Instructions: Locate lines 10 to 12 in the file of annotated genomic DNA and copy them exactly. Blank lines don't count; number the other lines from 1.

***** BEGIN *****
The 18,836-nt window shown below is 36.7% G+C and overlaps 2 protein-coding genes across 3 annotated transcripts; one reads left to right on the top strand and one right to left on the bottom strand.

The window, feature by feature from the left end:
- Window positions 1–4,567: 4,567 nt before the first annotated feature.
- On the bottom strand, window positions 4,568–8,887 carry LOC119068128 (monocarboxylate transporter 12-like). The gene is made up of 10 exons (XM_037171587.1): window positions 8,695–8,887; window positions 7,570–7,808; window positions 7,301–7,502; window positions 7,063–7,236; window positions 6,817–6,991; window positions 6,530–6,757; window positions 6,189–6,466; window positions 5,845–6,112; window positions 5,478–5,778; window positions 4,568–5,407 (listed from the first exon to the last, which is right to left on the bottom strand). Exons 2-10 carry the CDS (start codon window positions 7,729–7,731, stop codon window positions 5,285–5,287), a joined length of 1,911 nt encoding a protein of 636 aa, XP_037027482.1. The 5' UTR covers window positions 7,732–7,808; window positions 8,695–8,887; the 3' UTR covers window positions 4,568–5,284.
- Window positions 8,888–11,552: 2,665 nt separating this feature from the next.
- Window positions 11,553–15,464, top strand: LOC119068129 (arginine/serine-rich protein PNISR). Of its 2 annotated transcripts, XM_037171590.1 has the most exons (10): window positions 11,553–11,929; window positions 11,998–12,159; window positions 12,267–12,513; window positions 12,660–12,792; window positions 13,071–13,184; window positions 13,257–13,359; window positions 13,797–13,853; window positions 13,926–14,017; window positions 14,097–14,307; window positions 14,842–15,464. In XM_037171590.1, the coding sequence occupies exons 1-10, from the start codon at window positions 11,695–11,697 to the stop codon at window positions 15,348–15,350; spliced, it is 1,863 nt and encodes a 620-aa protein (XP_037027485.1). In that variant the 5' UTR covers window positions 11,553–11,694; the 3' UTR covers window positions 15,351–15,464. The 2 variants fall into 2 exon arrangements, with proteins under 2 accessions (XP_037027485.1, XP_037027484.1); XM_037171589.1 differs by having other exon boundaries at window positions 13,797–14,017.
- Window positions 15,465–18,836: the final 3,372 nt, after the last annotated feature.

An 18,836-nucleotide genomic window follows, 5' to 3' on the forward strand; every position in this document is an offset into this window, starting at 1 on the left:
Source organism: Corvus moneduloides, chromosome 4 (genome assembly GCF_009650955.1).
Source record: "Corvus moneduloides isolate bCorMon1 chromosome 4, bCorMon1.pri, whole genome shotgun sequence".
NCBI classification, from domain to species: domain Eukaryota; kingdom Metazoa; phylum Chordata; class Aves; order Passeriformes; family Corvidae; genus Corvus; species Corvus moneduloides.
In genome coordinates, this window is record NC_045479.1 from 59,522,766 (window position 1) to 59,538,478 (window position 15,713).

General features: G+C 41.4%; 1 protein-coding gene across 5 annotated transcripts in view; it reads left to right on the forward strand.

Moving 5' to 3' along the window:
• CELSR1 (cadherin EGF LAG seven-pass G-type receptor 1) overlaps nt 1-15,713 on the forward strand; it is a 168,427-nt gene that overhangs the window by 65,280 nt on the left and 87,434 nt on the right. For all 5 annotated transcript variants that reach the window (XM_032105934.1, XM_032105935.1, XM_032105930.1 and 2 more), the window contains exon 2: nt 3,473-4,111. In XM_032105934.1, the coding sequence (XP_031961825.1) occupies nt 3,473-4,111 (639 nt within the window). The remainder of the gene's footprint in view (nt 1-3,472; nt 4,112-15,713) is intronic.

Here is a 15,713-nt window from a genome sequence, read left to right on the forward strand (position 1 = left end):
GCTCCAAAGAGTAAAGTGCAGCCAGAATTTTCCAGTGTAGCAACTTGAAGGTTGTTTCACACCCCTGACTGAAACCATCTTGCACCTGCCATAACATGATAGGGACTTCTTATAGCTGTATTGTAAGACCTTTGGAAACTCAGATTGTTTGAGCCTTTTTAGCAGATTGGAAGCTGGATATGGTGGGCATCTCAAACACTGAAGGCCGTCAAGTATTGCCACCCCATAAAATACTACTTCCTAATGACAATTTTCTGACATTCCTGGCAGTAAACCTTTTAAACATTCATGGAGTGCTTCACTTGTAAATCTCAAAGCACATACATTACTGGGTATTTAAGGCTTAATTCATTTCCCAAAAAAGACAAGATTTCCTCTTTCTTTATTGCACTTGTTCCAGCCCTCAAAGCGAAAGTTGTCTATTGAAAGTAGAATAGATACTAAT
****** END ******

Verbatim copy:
Source record: "Corvus moneduloides isolate bCorMon1 chromosome 4, bCorMon1.pri, whole genome shotgun sequence".
NCBI classification, from domain to species: domain Eukaryota; kingdom Metazoa; phylum Chordata; class Aves; order Passeriformes; family Corvidae; genus Corvus; species Corvus moneduloides.
In genome coordinates, this window is record NC_045479.1 from 59,522,766 (window position 1) to 59,538,478 (window position 15,713).